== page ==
Julius Baer Group Ltd (VTX:BAER) Investors Are Paying Above The Intrinsic Value

Pricing BAER, a financial stock, can be difficult since these capital market businesses have cash flows that are affected by regulations that are not imposed upon other sectors. For example, capital market businesses are required to hold more capital to reduce the risk to shareholders. Focusing on line items like book values, with the return and cost of equity, may be suitable for estimating BAER’s valuation. Today we’ll take a look at how to value BAER in a fairly accurate and uncomplicated way. Check out our latest analysis for Julius Baer Group

What Model Should You Use?

Let’s keep in mind two things – regulation and type of assets. Strict regulatory environment in Switzerland’s finance industry reduces BAER’s financial flexibility. In addition to this, capital markets generally don’t hold substantial portions of physical assets on their books. So the Excess Returns model is suitable for determining the intrinsic value of BAER rather than the traditional discounted cash flow model, which places emphasis on factors such as depreciation and capex.

Calculating BAER’s Value

The key assumption for Excess Returns is that equity value is how much the firm can earn, over and above its cost of equity, given the level of equity it has in the company at the moment. The returns above the cost of equity is known as excess returns:

Excess Return Per Share = (Stable Return On Equity – Cost Of Equity) (Book Value Of Equity Per Share)

= (16.17% – 12.33%) * CHF31.34 = CHF1.2

Excess Return Per Share is used to calculate the terminal value of BAER, which is how much the business is expected to continue to generate over the upcoming years, in perpetuity. This is a common component of discounted cash flow models:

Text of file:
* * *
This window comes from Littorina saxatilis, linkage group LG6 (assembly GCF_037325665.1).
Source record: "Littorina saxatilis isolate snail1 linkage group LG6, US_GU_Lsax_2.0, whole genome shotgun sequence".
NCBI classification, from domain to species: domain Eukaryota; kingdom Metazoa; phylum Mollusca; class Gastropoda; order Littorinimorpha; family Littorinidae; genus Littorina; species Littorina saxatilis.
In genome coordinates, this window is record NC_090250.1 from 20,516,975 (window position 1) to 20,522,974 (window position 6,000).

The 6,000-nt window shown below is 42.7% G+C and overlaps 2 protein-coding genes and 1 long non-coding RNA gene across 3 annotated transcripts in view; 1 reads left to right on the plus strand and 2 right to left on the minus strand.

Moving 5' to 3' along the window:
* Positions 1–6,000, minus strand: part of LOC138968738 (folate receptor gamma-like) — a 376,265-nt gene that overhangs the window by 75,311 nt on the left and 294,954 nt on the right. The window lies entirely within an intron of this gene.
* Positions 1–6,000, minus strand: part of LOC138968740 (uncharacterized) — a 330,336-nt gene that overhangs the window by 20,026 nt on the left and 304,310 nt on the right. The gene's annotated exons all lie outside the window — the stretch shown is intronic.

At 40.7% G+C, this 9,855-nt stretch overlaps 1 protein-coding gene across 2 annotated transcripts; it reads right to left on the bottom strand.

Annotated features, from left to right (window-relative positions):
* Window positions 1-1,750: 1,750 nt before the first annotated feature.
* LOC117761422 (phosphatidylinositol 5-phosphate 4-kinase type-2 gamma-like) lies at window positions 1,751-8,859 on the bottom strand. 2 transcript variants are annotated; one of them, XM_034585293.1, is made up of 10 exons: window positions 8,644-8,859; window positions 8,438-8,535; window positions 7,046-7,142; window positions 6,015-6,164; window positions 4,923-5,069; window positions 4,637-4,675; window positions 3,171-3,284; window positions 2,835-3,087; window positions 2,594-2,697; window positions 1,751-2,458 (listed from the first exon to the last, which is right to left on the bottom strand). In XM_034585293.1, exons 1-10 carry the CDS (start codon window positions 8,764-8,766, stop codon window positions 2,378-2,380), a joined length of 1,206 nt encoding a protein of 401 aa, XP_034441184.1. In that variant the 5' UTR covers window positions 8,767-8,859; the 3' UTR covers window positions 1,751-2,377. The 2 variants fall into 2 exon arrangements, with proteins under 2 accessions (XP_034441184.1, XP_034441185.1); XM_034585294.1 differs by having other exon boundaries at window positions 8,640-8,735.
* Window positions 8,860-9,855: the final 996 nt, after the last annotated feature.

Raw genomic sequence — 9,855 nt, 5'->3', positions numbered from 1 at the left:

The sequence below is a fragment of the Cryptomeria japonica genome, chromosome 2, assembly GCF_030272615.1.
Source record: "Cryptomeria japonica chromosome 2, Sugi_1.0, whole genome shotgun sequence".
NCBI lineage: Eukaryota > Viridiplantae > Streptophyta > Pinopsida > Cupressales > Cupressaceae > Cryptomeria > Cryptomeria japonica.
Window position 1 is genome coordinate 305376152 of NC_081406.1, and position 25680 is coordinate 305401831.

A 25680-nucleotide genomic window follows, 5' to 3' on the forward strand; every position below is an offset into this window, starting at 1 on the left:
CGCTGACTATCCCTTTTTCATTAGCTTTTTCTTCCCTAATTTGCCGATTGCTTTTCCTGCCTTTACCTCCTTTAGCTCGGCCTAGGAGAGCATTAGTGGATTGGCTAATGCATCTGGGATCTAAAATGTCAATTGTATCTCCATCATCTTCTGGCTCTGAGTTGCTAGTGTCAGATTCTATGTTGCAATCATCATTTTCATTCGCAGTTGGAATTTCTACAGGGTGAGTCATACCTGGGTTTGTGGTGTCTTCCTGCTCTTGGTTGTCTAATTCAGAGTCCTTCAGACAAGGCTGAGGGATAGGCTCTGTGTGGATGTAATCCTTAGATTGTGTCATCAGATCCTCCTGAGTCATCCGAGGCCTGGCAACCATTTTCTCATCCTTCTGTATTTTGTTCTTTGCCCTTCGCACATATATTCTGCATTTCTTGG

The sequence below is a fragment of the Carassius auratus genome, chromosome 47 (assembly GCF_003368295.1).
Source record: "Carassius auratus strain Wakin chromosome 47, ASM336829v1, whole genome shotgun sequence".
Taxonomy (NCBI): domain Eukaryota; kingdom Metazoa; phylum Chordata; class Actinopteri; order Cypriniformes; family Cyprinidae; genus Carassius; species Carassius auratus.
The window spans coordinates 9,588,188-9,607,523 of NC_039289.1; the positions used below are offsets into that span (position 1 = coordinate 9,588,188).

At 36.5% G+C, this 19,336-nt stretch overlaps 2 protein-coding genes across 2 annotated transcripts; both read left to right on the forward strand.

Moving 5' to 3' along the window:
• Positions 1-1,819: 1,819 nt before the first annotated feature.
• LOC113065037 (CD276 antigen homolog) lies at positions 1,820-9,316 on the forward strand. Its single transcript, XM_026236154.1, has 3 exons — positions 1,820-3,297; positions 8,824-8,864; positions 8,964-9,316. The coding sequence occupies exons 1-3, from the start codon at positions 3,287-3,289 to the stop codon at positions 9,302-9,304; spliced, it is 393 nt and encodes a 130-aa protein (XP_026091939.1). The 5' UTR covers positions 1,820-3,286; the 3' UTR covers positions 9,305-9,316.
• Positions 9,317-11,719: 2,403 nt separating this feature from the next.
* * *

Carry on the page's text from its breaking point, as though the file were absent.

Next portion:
Terminal Value Per Share = Excess Return Per Share / (Cost of Equity – Expected Growth Rate)

= CHF1.2 / (12.33% – 0.06%) = CHF9.78

Putting this all together, we get the value of BAER’s share:

Value Per Share = Book Value of Equity Per Share + Terminal Value Per Share

= CHF31.34 + CHF9.78 = CHF41.12

Relative to today’s price of CHF62.3, BAER is priced higher than its intrinsic value. Therefore, there’s no benefit to buying BAER today. Valuation is only one part of your investment analysis for whether to buy or sell BAER. Analyzing fundamental factors are equally important when it comes to determining if BAER has a place in your holdings.

Next Steps:

For capital markets, there are three key aspects you should look at:

1. Financial health: Does it have a healthy balance sheet? Take a look at our free bank analysis with six simple checks on things like leverage and risk.
2. Future earnings: What does the market think of BAER going forward? Our analyst growth expectation chart helps visualize BAER’s growth potential over the upcoming years.
3. Dividends: Most people buy financial stocks for their healthy and stable dividends. Check out whether BAER is a dividend Rockstar with our historical and future dividend analysis.

For more details and sources, take a look at our full calculation on BAER here.